By Paul Strubell of Dirt Orca’s – 9/17/18

For the ninetieth installment in our ongoing interview series here at Dirt Orca’s, we are very excited to share the adventure riding wisdom of Paolo Cattaneo. You may know him as @paolocattaneophoto.

When it comes to adventure rides there are many different levels of achievement. The overnight enduro ride, the week long ride to picturesque places,  the “I quit my job to ride for a few months” type, and then there are the few who make it a lifestyle. Paolo is one of the latter types.

Born in Italy and a computer engineer by trade, Paolo caught the motorcycle bug as a young man as started his current trip round the world trip in 2015. Beginning with a ride around Australia and then flying with his bike to South America to continue north.

I highly recommend following Paolo’s social media accounts if you aren’t already. He runs a website called and it will give you a great history of his travels and gear choices. You can stay up to date with his travels by following his Facebook or Instagram accounts. Or finally, by watching his travel videos on his YouTube channel.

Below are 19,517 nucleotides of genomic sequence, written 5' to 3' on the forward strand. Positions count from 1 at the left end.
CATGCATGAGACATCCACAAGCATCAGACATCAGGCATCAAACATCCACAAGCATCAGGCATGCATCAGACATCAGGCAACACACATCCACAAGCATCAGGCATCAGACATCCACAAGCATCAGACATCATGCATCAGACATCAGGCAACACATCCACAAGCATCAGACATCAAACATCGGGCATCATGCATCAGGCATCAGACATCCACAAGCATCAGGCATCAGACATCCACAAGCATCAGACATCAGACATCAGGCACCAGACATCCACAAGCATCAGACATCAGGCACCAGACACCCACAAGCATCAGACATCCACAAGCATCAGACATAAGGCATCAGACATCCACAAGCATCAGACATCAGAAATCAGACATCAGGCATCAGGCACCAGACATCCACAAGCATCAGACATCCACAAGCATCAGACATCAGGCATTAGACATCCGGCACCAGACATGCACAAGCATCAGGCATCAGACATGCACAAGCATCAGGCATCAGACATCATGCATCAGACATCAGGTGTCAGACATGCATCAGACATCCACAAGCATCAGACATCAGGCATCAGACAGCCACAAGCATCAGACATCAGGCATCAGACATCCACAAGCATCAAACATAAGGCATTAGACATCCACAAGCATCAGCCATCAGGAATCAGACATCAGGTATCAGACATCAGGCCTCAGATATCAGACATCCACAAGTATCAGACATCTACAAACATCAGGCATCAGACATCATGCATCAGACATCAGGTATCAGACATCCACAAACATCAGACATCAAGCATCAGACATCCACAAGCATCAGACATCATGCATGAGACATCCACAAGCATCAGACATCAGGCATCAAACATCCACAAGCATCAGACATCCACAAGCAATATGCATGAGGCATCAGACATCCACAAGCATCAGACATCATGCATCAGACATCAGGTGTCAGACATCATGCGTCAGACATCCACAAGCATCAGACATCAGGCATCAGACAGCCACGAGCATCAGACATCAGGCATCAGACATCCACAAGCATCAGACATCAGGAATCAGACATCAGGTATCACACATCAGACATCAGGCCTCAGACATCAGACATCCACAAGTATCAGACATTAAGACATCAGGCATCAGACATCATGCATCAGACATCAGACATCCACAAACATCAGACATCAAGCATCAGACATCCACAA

Paolo is a terrific reminder that there is a huge world out there that ultimately can only really be experienced by going places and taking them in for yourself. His trip thus far has been fantastic. Both inspirational and educational.

Check out our interview below.

What do you consider to be your place of work?

Sincerely, I haven’t been really working full time since 2015 so, I may have to skip this one up.
Ah, good start!

I’m a Computer Engineer though, and a Thai boxing instructor. I’m also a Lifeguard in Australia.

Tell me about your bike. What do you call it?

This is exciting for me. I always get excited when I get to describe my motorcycle. I’m so proud of her, like a girlfriend.
It’s a she. She is a 2013 KTM 1190 adventure and I call her Bronte.

Bronte is the name of the little beautiful town I lived in Sydney, but it’s also a famous town in the south of Italy (the country I’m originally from) and a woman name, commonly used in Great Britain. In ancient Greek, Bronte means “the sound of thunder”. Hence, Bronte.

When and how did you get it?

I got her in late 2014, right before I started my loop of Australia. I bought it from a lady. She bought it initially because her life dream was to ride a motorcycle; one day she got diagnosed with brain cancer, got surgery, got out from the hospital, went straight to the shop and bought herself a motorcycle. After 7 months she decided to sell it, because she was satisfied with the accomplishment of her dream. She didn’t have a driver license so she just rode it as pillion.